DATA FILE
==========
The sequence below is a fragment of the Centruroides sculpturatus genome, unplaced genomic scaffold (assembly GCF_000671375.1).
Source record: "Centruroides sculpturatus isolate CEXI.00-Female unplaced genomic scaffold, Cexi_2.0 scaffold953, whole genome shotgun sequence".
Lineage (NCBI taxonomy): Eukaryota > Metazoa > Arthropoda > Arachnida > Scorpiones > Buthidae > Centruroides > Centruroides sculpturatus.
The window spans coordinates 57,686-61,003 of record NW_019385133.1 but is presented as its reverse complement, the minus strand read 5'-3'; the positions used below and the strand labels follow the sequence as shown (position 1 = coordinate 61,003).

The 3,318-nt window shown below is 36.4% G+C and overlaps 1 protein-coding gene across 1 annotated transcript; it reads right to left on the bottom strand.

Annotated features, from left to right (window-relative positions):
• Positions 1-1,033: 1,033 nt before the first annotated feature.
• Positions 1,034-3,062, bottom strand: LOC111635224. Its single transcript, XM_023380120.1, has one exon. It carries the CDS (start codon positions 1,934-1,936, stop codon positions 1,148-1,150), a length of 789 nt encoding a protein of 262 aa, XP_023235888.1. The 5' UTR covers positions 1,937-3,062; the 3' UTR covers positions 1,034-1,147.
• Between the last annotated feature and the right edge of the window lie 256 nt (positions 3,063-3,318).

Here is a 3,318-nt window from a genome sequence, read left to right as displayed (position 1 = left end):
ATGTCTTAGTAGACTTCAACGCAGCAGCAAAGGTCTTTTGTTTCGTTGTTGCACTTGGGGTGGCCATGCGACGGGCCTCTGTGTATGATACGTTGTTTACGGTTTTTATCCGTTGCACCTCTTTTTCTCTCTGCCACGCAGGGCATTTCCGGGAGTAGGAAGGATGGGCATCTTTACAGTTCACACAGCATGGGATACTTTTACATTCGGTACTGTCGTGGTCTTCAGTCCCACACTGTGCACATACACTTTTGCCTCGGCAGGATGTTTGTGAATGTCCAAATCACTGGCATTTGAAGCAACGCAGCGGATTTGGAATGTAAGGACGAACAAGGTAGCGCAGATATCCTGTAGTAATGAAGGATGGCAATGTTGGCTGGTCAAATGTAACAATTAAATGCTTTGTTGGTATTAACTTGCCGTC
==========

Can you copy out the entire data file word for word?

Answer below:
The sequence below is a fragment of the Centruroides sculpturatus genome, unplaced genomic scaffold (assembly GCF_000671375.1).
Source record: "Centruroides sculpturatus isolate CEXI.00-Female unplaced genomic scaffold, Cexi_2.0 scaffold953, whole genome shotgun sequence".
Lineage (NCBI taxonomy): Eukaryota > Metazoa > Arthropoda > Arachnida > Scorpiones > Buthidae > Centruroides > Centruroides sculpturatus.
The window spans coordinates 57,686-61,003 of record NW_019385133.1 but is presented as its reverse complement, the minus strand read 5'-3'; the positions used below and the strand labels follow the sequence as shown (position 1 = coordinate 61,003).

The 3,318-nt window shown below is 36.4% G+C and overlaps 1 protein-coding gene across 1 annotated transcript; it reads right to left on the bottom strand.

Annotated features, from left to right (window-relative positions):
• Positions 1-1,033: 1,033 nt before the first annotated feature.
• Positions 1,034-3,062, bottom strand: LOC111635224. Its single transcript, XM_023380120.1, has one exon. It carries the CDS (start codon positions 1,934-1,936, stop codon positions 1,148-1,150), a length of 789 nt encoding a protein of 262 aa, XP_023235888.1. The 5' UTR covers positions 1,937-3,062; the 3' UTR covers positions 1,034-1,147.
• Between the last annotated feature and the right edge of the window lie 256 nt (positions 3,063-3,318).

Here is a 3,318-nt window from a genome sequence, read left to right as displayed (position 1 = left end):
ATGTCTTAGTAGACTTCAACGCAGCAGCAAAGGTCTTTTGTTTCGTTGTTGCACTTGGGGTGGCCATGCGACGGGCCTCTGTGTATGATACGTTGTTTACGGTTTTTATCCGTTGCACCTCTTTTTCTCTCTGCCACGCAGGGCATTTCCGGGAGTAGGAAGGATGGGCATCTTTACAGTTCACACAGCATGGGATACTTTTACATTCGGTACTGTCGTGGTCTTCAGTCCCACACTGTGCACATACACTTTTGCCTCGGCAGGATGTTTGTGAATGTCCAAATCACTGGCATTTGAAGCAACGCAGCGGATTTGGAATGTAAGGACGAACAAGGTAGCGCAGATATCCTGTAGTAATGAAGGATGGCAATGTTGGCTGGTCAAATGTAACAATTAAATGCTTTGTTGGTATTAACTTGCCGTC